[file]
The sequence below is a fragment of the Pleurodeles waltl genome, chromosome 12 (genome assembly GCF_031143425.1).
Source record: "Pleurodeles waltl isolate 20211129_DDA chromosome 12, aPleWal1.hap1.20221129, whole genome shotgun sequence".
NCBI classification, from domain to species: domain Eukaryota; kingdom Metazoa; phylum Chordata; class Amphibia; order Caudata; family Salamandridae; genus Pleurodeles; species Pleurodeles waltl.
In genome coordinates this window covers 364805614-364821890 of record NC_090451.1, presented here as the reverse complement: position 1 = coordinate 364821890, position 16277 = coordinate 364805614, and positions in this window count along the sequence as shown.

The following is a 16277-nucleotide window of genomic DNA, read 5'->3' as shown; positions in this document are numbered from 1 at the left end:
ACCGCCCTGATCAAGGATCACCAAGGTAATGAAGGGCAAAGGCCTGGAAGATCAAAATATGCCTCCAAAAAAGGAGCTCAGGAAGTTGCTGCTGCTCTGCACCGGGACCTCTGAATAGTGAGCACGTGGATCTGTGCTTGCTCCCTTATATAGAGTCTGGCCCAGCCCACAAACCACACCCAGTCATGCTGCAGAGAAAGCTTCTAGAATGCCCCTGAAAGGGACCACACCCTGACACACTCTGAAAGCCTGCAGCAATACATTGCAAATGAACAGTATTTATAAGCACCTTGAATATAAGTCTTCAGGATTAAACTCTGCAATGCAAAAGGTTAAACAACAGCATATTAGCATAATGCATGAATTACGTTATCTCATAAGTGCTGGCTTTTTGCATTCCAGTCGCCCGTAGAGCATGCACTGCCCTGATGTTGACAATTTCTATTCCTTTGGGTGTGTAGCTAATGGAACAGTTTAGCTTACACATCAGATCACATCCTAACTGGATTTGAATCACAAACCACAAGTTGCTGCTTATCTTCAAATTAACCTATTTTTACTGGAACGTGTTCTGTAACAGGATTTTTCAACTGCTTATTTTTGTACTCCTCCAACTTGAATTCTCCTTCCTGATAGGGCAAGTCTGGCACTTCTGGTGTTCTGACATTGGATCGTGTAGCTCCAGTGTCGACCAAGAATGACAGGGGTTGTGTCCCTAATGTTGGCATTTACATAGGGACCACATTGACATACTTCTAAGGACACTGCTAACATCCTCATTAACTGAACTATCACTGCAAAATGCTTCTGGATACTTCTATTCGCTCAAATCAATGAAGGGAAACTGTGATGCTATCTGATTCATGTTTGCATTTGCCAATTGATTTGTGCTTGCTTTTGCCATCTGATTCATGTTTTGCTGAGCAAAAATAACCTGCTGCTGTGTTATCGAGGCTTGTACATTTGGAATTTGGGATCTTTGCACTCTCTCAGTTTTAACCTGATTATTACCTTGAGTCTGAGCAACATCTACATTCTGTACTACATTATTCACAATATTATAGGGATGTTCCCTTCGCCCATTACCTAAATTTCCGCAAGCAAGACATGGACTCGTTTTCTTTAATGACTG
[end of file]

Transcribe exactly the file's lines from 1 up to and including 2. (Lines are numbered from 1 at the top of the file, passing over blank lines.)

The sequence below is a fragment of the Pleurodeles waltl genome, chromosome 12 (genome assembly GCF_031143425.1).
Source record: "Pleurodeles waltl isolate 20211129_DDA chromosome 12, aPleWal1.hap1.20221129, whole genome shotgun sequence".